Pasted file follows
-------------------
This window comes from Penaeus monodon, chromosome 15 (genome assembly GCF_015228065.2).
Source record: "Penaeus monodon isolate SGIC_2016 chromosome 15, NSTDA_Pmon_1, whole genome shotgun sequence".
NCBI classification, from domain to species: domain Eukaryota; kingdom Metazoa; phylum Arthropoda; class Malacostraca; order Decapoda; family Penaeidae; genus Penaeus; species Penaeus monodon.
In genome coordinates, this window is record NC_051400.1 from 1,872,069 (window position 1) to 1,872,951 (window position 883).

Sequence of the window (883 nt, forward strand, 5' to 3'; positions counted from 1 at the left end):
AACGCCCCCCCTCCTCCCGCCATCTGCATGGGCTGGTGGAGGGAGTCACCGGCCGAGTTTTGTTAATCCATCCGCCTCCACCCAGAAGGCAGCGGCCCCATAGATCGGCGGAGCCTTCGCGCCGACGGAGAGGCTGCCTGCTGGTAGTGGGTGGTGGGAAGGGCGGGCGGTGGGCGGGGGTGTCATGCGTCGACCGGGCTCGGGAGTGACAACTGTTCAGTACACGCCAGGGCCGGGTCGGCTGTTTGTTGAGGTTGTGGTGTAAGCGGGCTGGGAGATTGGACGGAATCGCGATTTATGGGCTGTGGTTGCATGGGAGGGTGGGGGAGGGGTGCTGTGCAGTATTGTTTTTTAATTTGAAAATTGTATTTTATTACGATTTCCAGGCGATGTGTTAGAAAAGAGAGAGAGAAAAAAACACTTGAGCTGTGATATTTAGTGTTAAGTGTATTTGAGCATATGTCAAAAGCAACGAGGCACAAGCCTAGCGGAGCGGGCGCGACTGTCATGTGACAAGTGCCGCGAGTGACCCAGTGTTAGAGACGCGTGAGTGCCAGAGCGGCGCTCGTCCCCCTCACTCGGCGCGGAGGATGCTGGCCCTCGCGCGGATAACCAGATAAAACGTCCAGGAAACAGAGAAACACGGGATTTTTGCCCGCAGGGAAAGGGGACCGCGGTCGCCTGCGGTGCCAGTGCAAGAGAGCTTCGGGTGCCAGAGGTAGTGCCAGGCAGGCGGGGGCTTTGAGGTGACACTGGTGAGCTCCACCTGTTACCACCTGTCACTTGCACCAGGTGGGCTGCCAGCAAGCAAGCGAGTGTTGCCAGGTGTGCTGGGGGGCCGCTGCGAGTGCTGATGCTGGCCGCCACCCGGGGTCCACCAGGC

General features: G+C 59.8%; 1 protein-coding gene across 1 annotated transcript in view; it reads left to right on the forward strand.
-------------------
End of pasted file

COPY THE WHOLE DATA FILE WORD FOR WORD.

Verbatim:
This window comes from Penaeus monodon, chromosome 15 (genome assembly GCF_015228065.2).
Source record: "Penaeus monodon isolate SGIC_2016 chromosome 15, NSTDA_Pmon_1, whole genome shotgun sequence".
NCBI classification, from domain to species: domain Eukaryota; kingdom Metazoa; phylum Arthropoda; class Malacostraca; order Decapoda; family Penaeidae; genus Penaeus; species Penaeus monodon.
In genome coordinates, this window is record NC_051400.1 from 1,872,069 (window position 1) to 1,872,951 (window position 883).

Sequence of the window (883 nt, forward strand, 5' to 3'; positions counted from 1 at the left end):
AACGCCCCCCCTCCTCCCGCCATCTGCATGGGCTGGTGGAGGGAGTCACCGGCCGAGTTTTGTTAATCCATCCGCCTCCACCCAGAAGGCAGCGGCCCCATAGATCGGCGGAGCCTTCGCGCCGACGGAGAGGCTGCCTGCTGGTAGTGGGTGGTGGGAAGGGCGGGCGGTGGGCGGGGGTGTCATGCGTCGACCGGGCTCGGGAGTGACAACTGTTCAGTACACGCCAGGGCCGGGTCGGCTGTTTGTTGAGGTTGTGGTGTAAGCGGGCTGGGAGATTGGACGGAATCGCGATTTATGGGCTGTGGTTGCATGGGAGGGTGGGGGAGGGGTGCTGTGCAGTATTGTTTTTTAATTTGAAAATTGTATTTTATTACGATTTCCAGGCGATGTGTTAGAAAAGAGAGAGAGAAAAAAACACTTGAGCTGTGATATTTAGTGTTAAGTGTATTTGAGCATATGTCAAAAGCAACGAGGCACAAGCCTAGCGGAGCGGGCGCGACTGTCATGTGACAAGTGCCGCGAGTGACCCAGTGTTAGAGACGCGTGAGTGCCAGAGCGGCGCTCGTCCCCCTCACTCGGCGCGGAGGATGCTGGCCCTCGCGCGGATAACCAGATAAAACGTCCAGGAAACAGAGAAACACGGGATTTTTGCCCGCAGGGAAAGGGGACCGCGGTCGCCTGCGGTGCCAGTGCAAGAGAGCTTCGGGTGCCAGAGGTAGTGCCAGGCAGGCGGGGGCTTTGAGGTGACACTGGTGAGCTCCACCTGTTACCACCTGTCACTTGCACCAGGTGGGCTGCCAGCAAGCAAGCGAGTGTTGCCAGGTGTGCTGGGGGGCCGCTGCGAGTGCTGATGCTGGCCGCCACCCGGGGTCCACCAGGC

General features: G+C 59.8%; 1 protein-coding gene across 1 annotated transcript in view; it reads left to right on the forward strand.